The boy was determined. He didn’t mean to argue. He just meant to help his grandfather do what he had said he was going to do.
This one’s a little too big to get over the fence. We’ll have to drag it out the gate, after all. Hopefully, the dogs won’t get out while we do it.
The boy’s aging grandfather was only being pragmatic. After all, the mulberry limb was twelve feet long and loaded with unripe mulberries. There was no reason to strain anyone’s muscles when the gate was just ten feet away.
Why don’t we lift together and just see if we can get it over, Grandpa?
The question was never an argument; it was simply a trial balloon, floated through the air in hopes that the old man would agree to help share the load, rather than insist on opening the gate.
For some reason, opening the gate seemed like failure to the kid with the faux-mohawk adorning his head.
The old man smiled. He’s never worn a mohawk, but in the mischievous eyes of the boy (and also in the lad’s thought processes) he sees so much of himself fifty years past.
He wonders how different life might have been if offering such helpful alternatives had been possible in similar situations when he was that age.
He grew up in a day when no meant no. One didn’t argue, or even offer alternatives.
And, I don’t mean maybe! The red-headed lady who raised him said it often enough.
But, it was also a day when you pulled your own weight. Period.
No, thanks! I can get this just fine. You go on and do your own job.
Self-sufficiency. Take care of your business. I’ll deal with mine.
He jerked slightly and, looking toward the source of the words, saw the grinning boy lifting the end of the long branch already. The boy’s older brother did his part in the center of the hefty limb, and Grandpa took a grip on the thickest section, lifting and hurling the whole affair over the tall chainlink fence with their help.
With their help.
Over the last few years, and especially in the last few weeks, I have come to realize, again and again, how much I need the assistance of others who care. Many folks, none of whom were under any compulsion other than that of love, have helped me to lift the loads I couldn’t begin to carry myself.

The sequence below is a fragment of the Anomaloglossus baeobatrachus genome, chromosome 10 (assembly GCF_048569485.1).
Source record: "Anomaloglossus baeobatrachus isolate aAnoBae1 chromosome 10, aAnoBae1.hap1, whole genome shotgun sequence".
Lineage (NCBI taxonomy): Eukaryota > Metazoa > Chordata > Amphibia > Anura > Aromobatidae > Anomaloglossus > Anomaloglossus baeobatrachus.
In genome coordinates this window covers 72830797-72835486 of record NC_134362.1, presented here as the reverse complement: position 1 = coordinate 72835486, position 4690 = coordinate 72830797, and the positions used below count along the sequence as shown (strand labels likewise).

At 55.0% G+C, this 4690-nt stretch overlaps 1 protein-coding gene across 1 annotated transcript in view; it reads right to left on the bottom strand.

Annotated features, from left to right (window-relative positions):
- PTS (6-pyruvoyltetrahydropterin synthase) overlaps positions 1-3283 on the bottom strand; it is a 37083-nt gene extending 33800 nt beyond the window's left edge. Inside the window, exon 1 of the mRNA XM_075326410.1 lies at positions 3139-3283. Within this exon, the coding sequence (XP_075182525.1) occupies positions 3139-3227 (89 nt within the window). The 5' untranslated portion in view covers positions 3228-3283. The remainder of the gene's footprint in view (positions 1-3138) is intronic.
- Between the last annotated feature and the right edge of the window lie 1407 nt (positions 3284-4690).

The boy with the almost-mohawk is merely following the simple instructions the Apostle who loved to write letters gave to the good folks in the region of modern-day Turkey two thousand years ago.
He said, Share each other’s loads. It’s how you fulfill Christ’s instructions. (Galatians 6:2-3)
The child, a sixth of my age, is learning to live by the words already.
Our creator designed us to function at our best when we perform in concert with each other. He doesn’t need any one-man shows.
Elijah thought he was a one-man show and it nearly cost him his sanity. God, speaking in His gentle whisper, suggested to him that wasn’t the way He worked. No, my child, there are thousands more doing the same thing you are in the place I put them. You’re not the only one—not even close. (1 Kings 19: 12-18)
Somehow my mind needs pictures. I read recently about direct drive motors, and it seems the perfect example.
Direct drive motors. None of us functions as one of those. As the name intimates, direct drive needs nothing else to get the job done. A power source and the motor. That’s it.
We are not that.
Gearbox motors are a bit more complex, perhaps even a little less reliable. Still, the Creator selected that technology when He determined how we, who are made in His own image, would interact with each other and the rest of His creation.
Gears, interacting with thousands, perhaps millions of other gears—teeth meshing with teeth, rotating in the exact place the Master Designer planned for each individual one of us.
Each gear is exactly as important as those it meshes with; not one could stop rotating without adversely affecting the movement of the whole.
No, we’re not merely cogs in a wheel. We’re cogs in THE wheel. Absolutely essential, every single one.
A gear spinning by itself serves no purpose. Sure, it’s pulling it own weight.
But, it’s going nowhere. Fast.
We need each other.
Just as I needed my grandsons today, we, on our journey, falter and fail without the interaction kindred spirits offer.
We help lift the load for others.
And, we allow them to help lift our load.
Funny. That’s the way love works.
But, you already knew that, didn’t you?
He makes the whole body fit together perfectly. As each part does its own special work, it helps the other parts grow, so that the whole body is healthy and growing and full of love.
(Ephesians 4:16 ~ NLT)
Doing nothing for others is the undoing of ourselves.
(Horace Mann ~ American educational reformer/politician ~ 1796-1859)
© Paul Phillips. He’s Taken Leave. 2017. All Rights Reserved.